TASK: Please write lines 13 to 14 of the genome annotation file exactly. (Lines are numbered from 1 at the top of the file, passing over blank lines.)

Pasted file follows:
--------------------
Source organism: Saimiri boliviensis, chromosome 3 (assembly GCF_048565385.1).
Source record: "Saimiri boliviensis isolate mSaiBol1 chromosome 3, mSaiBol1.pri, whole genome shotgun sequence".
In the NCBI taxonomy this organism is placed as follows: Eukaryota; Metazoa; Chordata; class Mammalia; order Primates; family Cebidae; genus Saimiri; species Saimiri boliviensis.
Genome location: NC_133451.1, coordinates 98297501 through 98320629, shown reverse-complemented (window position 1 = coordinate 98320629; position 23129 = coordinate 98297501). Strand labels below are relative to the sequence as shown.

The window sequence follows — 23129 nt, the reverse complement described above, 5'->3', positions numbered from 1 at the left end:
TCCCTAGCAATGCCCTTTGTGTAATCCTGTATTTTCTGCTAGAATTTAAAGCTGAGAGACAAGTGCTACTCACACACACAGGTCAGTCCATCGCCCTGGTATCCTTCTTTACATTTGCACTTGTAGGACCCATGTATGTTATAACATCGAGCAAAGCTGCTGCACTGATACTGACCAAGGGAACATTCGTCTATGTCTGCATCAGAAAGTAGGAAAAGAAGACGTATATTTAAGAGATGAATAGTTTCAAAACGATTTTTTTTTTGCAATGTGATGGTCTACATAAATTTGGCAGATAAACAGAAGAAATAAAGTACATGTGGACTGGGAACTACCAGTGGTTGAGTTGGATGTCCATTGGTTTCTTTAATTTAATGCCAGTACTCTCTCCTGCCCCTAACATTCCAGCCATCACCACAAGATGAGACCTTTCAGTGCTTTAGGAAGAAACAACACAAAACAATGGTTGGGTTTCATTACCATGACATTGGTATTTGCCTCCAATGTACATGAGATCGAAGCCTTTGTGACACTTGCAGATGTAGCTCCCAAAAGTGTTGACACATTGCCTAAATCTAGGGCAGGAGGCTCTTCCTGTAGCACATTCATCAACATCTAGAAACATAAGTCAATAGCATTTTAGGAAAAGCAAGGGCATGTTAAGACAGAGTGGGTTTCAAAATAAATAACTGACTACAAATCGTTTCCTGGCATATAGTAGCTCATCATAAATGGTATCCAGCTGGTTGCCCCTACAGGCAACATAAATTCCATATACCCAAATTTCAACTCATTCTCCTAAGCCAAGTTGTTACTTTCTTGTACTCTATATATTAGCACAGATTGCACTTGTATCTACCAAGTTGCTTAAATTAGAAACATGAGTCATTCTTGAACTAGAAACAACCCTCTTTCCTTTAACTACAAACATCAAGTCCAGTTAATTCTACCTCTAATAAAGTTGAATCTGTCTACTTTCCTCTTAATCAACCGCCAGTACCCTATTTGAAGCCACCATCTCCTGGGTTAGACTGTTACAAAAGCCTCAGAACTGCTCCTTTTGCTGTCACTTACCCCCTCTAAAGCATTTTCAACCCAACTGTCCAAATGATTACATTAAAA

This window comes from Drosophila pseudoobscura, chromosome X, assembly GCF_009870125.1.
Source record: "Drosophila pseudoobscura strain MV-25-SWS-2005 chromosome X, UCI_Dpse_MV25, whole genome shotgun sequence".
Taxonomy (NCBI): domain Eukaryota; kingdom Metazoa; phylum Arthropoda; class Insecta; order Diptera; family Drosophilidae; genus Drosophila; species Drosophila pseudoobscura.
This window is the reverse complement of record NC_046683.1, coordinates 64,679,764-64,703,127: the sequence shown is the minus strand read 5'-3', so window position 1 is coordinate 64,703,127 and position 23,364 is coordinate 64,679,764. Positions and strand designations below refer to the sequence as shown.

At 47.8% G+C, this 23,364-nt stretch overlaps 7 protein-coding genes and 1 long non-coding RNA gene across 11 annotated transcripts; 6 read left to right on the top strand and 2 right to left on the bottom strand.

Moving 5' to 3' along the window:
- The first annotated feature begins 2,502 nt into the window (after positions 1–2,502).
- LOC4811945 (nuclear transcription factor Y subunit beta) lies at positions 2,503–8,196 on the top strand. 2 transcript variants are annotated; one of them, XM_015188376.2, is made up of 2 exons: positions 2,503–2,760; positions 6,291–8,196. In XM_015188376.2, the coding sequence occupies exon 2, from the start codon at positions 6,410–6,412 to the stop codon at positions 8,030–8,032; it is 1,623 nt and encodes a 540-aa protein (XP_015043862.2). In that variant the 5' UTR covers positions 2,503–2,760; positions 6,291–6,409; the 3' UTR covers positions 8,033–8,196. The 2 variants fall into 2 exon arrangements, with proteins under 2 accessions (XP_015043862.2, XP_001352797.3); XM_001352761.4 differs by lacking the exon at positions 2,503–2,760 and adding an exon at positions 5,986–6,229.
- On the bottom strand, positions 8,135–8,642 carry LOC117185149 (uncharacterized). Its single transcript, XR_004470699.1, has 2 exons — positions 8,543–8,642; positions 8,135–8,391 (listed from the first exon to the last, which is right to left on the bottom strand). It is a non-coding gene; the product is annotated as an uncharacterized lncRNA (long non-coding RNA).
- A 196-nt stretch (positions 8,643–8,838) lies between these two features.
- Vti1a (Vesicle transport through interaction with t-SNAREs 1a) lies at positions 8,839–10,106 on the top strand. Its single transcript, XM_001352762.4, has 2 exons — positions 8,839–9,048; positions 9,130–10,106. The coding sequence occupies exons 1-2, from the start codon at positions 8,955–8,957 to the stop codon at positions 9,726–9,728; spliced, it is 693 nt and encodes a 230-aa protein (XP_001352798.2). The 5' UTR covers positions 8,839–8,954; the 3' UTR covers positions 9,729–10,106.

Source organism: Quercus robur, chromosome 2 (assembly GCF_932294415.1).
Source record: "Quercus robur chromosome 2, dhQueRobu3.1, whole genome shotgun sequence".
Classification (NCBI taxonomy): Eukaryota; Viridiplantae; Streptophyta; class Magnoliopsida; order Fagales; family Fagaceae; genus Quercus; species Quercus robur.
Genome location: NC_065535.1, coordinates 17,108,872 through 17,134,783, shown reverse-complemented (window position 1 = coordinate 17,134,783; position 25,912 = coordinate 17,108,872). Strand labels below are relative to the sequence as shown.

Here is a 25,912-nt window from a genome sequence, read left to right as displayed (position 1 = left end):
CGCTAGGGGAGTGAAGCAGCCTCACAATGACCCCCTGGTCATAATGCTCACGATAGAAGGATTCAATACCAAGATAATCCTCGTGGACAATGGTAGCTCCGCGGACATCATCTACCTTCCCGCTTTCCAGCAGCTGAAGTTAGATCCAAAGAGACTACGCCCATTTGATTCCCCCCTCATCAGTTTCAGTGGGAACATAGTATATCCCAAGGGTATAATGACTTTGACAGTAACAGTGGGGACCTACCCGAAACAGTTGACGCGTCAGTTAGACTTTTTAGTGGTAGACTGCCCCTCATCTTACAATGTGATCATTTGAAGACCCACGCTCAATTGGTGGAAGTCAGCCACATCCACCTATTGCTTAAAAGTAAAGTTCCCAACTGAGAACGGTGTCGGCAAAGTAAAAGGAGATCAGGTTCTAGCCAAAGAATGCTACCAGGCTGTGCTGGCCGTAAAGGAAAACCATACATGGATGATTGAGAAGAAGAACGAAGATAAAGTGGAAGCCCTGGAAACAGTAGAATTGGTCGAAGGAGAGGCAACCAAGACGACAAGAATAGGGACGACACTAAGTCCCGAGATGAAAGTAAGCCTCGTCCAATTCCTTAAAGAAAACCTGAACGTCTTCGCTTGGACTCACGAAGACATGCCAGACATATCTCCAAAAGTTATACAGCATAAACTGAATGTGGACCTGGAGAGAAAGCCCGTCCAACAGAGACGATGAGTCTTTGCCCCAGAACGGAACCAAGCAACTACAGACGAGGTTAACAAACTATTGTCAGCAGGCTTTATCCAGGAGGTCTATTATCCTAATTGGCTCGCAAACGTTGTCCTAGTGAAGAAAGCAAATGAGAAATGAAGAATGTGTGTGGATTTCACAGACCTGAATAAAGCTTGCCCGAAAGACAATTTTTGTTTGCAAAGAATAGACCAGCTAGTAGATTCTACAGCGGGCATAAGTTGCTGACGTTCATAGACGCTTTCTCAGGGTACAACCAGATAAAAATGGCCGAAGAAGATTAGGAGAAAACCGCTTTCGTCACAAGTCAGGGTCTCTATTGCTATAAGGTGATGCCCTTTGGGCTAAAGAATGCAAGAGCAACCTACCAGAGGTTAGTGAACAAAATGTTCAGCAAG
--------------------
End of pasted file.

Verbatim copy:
- The first annotated feature begins 2,502 nt into the window (after positions 1–2,502).
- LOC4811945 (nuclear transcription factor Y subunit beta) lies at positions 2,503–8,196 on the top strand. 2 transcript variants are annotated; one of them, XM_015188376.2, is made up of 2 exons: positions 2,503–2,760; positions 6,291–8,196. In XM_015188376.2, the coding sequence occupies exon 2, from the start codon at positions 6,410–6,412 to the stop codon at positions 8,030–8,032; it is 1,623 nt and encodes a 540-aa protein (XP_015043862.2). In that variant the 5' UTR covers positions 2,503–2,760; positions 6,291–6,409; the 3' UTR covers positions 8,033–8,196. The 2 variants fall into 2 exon arrangements, with proteins under 2 accessions (XP_015043862.2, XP_001352797.3); XM_001352761.4 differs by lacking the exon at positions 2,503–2,760 and adding an exon at positions 5,986–6,229.